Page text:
Court rules that former seller employees stole seller trade secrets and are using them to compete against the buyer.
March 16, 2023
A buyer of a business runs the risk that the seller’s employees will compete against the buyer of the business, with stolen seller trade secrets. Here the risk was managed with the use of seller confidentiality agreements with its employees.
The seller made “state-of-the-art shipping pallet and matching business applications for using the innovative pallet.” It sold its assets out of bankruptcy to the buyer for $5 million. The assets included valuable trade secrets.
The pallet was a multi-component shipping pallet made of an engineered wood core structure coated with a proprietary polymer to give it strength and rigidity. The seller’s trade secrets included the identification and sourcing of the engineered wood used in the pallet, the development and sourcing of the proprietary polymer used in the pallet, the methods for assembling and manufacturing the pallet, the development, incorporation and use of a proprietary tracking device in the pallet, and the business methods to track the movement of the pallet.
After the closing, a company formed by former seller employees started to compete with the purchased business. The buyer sued the former seller-employee company for theft of trade secrets and asked the court for a preliminary injunction, to order the competing company to stop using the trade secrets.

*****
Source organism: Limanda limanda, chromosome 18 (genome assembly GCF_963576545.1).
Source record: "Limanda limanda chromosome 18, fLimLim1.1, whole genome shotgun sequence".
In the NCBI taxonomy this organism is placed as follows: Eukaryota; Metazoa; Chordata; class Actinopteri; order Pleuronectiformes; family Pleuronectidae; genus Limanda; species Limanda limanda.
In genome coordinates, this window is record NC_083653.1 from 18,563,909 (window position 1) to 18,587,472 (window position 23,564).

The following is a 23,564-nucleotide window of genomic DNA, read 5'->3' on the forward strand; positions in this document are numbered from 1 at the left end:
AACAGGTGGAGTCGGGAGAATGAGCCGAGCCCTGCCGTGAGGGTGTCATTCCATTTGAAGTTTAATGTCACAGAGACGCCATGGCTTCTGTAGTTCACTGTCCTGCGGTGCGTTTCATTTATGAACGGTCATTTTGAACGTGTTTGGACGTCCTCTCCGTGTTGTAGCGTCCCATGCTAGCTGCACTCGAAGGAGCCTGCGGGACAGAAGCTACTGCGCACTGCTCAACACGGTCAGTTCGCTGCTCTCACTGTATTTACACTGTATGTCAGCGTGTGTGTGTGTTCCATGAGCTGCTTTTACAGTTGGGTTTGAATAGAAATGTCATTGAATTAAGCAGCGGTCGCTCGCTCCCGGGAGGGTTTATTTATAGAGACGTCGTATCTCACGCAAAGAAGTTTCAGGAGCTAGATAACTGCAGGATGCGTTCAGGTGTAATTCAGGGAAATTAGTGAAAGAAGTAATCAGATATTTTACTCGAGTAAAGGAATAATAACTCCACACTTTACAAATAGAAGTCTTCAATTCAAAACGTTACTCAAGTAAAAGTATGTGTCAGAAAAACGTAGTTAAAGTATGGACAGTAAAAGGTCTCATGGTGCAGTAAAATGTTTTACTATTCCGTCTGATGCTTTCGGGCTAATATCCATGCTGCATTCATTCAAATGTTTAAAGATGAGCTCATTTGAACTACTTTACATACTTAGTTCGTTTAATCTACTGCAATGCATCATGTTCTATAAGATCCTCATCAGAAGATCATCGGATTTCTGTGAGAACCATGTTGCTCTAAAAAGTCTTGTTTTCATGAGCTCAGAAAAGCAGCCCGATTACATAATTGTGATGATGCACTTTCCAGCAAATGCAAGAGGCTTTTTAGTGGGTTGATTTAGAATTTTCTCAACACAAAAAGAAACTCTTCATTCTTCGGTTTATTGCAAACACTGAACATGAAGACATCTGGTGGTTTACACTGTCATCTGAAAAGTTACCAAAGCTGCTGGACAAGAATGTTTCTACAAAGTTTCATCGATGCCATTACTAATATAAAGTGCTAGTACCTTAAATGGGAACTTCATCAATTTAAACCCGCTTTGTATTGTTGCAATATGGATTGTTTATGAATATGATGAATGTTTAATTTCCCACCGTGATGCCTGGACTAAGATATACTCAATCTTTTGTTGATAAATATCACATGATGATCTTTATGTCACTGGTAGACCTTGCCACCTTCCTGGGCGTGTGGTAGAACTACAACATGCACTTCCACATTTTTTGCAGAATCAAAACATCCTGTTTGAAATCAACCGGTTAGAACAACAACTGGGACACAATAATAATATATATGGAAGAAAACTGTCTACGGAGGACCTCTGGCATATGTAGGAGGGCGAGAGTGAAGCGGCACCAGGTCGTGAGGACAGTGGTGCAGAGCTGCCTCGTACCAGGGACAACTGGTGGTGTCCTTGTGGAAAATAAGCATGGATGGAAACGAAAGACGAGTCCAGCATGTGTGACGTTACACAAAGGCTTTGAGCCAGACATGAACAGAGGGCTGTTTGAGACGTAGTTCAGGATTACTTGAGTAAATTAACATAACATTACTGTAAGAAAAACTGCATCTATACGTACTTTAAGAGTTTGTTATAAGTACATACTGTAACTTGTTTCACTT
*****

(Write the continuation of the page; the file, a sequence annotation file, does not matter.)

The court noted that the former employees had signed confidentiality agreements, where they promised the seller to not to disclose or use the seller’s trade secrets. It was also clear that the competing company could not have begun competing operations so quickly without the seller’s trade secrets.
The court issued the preliminary injunction, finding that the former seller-employee company likely is using the seller’s trade secrets.
See Palltronics, Inc. v. Paliot Solutions, Inc., Case No. 22-12854, United States District Court, E.D. Michigan, Southern Division, (February 27, 2023).
A buyer of a company with valuable trade secrets will want to make sure that the seller’s employees won’t use the seller’s trade secrets to compete with the buyer. Confidentiality agreements did the trick in this case.
By John McCauley: I write about recent legal problems of buyer and sellers of small businesses.
Telephone: 714 273-6291
Check out my books: Buying Assets of a Small Business: Problems Taken From Recent Legal Battles and Selling Assets of a Small Business: Problems Taken From Recent Legal Battles
The blogs on this website are provided as a resource for general information for the public. The information on these web pages is not intended to serve as legal advice or as a guarantee, warranty or prediction regarding the outcome of any particular legal matter. The information on these web pages is subject to change at any time and may be incomplete and/or may contain errors. You should not rely on these pages without first consulting a qualified attorney.